SAN ANTONIO – NBA Commissioner Adam Silver took a modest approach to his first 128 days in office, a period dominated by one of the league's most serious crises.
"I've done the best I could," Silver said on Sunday before the start of Game 2 of the NBA Finals between the Miami Heat and San Antonio Spurs.
His best has won over a lot of people.
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Just a little over a month after Los Angeles Clippers owner Donald Sterling's inflammatory and racially insensitive comments were made public, the commissioner acted quickly and prevented the incident from dragging out for months and possibly years.
The Sterling situation is close to end.
"I think it's over," Silver said. "I think it's just a matter of time now, and then we will move on to better topics."
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Silver hopes league owners can vote on approving the sale to ex-Microsoft CEO and billionaire Steve Ballmer in mid-July but said it could happen before then. Shelly Sterling, Donald's wife, become sole trustee of the Sterling trust and then brokered the deal with Ballmer without her husband's involvement.
However, issues remain before the league can approve the sale to Ballmer, who agreed to pay $2 billion for the team.
Sterling has not dropped his lawsuit against the NBA, and Silver said Donald and Shelly Sterling have their issues to resolve before the sale can be approved.
"Shelly Sterling has indemnified us against that lawsuit, and we have been told by Shelly Sterling's lawyers that she and Donald plan to work out their remaining dispute, but that hasn't happened yet," Silver said. "Again, I take very seriously the fact that he has a pending lawsuit against the league. So I want to make sure that's resolved before we say this is behind us, but I have absolute confidence it will be."
Silver said Sterling's lifetime ban will not be rescinded, and his $2.5 million fine will not be changed. He also reiterated Shelly Sterling will not own any stake in the Clippers and any charitable foundation she starts with profits from the sale will not be associated with the Clippers.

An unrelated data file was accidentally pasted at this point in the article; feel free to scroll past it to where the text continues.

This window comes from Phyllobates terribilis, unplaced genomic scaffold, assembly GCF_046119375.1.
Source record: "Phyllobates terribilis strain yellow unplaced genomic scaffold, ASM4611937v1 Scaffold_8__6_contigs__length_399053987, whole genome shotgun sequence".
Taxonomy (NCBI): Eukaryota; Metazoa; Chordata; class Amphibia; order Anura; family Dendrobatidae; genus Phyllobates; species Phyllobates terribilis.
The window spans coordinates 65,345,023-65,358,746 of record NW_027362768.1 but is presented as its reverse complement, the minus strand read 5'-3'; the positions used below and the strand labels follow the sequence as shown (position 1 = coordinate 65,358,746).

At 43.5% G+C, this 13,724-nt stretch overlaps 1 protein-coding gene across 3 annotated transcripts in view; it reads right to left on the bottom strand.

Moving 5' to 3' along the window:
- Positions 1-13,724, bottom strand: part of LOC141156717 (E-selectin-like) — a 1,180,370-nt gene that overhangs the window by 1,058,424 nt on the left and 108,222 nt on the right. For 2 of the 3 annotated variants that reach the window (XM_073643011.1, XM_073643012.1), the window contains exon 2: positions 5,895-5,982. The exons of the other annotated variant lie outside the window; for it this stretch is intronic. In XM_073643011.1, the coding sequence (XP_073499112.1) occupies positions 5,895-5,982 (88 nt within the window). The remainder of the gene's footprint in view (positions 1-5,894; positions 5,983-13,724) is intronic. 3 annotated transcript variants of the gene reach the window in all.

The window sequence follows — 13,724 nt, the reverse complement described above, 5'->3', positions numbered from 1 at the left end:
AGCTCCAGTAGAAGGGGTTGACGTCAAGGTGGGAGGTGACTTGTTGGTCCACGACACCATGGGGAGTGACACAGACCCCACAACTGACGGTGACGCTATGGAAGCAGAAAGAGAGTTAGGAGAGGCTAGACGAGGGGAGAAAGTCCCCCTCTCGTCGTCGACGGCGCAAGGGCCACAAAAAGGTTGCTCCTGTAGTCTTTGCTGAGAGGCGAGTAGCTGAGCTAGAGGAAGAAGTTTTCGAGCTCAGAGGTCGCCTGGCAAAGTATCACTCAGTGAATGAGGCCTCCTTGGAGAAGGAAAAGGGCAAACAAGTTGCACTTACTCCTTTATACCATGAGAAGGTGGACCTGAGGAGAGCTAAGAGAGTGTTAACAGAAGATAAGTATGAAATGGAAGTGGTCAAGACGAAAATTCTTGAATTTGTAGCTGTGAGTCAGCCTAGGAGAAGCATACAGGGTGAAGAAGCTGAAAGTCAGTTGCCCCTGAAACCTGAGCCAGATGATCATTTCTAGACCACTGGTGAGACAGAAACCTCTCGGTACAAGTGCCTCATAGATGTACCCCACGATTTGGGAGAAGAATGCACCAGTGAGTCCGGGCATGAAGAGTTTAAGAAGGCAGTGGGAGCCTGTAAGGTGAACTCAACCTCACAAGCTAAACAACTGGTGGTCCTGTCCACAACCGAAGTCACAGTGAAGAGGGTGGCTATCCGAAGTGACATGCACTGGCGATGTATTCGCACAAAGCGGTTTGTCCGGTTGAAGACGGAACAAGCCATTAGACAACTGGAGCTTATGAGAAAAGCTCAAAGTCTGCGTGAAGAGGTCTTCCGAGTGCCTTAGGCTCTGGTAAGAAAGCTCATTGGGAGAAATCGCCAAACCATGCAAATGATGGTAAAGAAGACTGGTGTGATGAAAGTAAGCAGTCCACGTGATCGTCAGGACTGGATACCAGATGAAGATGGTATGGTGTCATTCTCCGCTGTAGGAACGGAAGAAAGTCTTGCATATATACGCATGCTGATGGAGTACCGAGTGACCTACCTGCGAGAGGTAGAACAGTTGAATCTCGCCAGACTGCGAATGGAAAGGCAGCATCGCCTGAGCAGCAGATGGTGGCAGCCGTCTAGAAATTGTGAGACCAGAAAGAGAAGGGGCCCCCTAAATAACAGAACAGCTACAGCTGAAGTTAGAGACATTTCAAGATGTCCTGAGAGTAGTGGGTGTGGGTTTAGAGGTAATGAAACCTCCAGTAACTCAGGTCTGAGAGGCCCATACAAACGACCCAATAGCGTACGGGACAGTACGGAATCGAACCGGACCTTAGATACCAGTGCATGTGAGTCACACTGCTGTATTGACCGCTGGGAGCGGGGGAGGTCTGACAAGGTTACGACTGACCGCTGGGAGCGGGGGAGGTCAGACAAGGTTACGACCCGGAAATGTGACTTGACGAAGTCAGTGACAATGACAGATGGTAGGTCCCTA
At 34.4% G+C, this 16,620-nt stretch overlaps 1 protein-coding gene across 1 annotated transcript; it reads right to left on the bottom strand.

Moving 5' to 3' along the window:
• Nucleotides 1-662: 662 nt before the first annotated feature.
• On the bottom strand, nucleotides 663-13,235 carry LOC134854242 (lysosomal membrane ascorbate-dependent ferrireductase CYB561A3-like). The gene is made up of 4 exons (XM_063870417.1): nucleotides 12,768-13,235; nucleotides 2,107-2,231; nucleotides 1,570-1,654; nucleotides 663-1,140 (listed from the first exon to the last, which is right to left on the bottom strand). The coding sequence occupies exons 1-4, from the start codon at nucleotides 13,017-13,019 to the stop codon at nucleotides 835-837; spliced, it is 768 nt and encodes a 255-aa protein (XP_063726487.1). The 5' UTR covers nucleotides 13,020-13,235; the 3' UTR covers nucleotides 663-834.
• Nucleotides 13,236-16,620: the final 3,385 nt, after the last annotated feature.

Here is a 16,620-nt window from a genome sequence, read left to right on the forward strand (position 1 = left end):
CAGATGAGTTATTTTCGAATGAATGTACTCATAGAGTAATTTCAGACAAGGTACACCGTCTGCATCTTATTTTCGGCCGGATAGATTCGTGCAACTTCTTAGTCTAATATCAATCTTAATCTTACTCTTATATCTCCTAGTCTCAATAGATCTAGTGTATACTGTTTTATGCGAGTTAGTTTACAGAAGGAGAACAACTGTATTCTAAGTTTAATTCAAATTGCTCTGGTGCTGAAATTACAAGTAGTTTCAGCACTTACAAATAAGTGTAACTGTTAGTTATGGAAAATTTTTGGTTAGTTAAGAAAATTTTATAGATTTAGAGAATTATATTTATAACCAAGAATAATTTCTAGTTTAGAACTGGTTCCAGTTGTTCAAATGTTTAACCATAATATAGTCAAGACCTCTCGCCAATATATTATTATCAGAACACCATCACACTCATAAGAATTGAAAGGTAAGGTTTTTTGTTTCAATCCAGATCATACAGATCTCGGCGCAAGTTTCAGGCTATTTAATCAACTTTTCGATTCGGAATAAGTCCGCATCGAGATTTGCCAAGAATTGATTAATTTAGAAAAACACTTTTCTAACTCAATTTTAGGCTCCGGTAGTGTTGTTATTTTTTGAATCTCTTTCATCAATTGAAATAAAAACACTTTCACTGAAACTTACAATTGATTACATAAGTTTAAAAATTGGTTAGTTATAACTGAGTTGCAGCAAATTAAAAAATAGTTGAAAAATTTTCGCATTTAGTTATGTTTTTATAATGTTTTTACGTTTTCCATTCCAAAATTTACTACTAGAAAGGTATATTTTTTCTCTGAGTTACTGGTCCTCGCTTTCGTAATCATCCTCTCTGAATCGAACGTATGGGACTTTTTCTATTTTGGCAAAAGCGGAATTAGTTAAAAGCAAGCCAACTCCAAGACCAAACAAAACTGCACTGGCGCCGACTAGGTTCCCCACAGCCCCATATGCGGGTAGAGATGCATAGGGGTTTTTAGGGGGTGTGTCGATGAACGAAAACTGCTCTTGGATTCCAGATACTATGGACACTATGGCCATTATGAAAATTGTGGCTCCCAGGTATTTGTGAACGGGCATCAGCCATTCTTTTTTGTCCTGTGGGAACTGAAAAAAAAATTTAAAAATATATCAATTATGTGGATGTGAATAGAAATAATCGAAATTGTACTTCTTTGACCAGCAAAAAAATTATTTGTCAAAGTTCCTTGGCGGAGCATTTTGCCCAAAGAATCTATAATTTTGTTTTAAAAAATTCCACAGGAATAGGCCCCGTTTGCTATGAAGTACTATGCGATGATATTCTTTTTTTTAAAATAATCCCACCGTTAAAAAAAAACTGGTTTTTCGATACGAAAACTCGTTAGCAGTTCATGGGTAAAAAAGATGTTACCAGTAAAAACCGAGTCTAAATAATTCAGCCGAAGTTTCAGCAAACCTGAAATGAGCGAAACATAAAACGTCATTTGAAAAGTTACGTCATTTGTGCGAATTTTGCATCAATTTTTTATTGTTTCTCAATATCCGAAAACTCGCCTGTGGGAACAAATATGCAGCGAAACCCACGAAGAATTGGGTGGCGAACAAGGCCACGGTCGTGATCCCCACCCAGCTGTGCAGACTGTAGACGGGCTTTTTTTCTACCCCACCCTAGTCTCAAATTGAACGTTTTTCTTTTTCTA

While steps are required before Ballmer becomes owner of the team, Silver does not anticipate a situation where the league would need to reschedule the termination hearing. Silver also said Ballmer plans to bring in other investors once the sale is complete.
"You know what stands out is how the league came together at that moment, from that Saturday in Memphis," Silver said of the day the Sterling audio recording came out. "I'm very proud of the owners that are in this league, that remain in this league. … . We recognized we had a difficult situation we had to deal with, as I've said before.
"Doc Rivers was terrific in the way he led his team. Kevin Johnson, the mayor of Sacramento, who happened to be involved already with the Players Association, because he's leading the search, he did a terrific job. So I would say I've never been prouder of the entire NBA family."
In addition to the Sterling incident, Game 1 of the NBA Finals between the Miami Heat and San Antonio Spurs was not played without a game-altering hitch. The air conditioning malfunctioned causing sweltering temperatures inside AT&T Center and forcing Heat superstar LeBron James to miss stretches of the game, including the final 3:59, with severe leg cramps.
Silver said the AC failure was "certainly not one of my prouder moments in my shorten tenure as commissioner so far" and said "in hindsight it wasn't handled perfectly."
The electrical problem was fixed on Friday, and the AT&T Center had two events – a concert and WNBA game – before Game 2.
"First, I'm glad that this isn't single elimination. It's the best-of-7," Silver said. "It's too early to say how this Finals will be remembered. My sense is having been involved with the league for a long time, there will be all kinds of great moments that will happen – Game 2 going forward, which will stand out more than the heat in Game 1."
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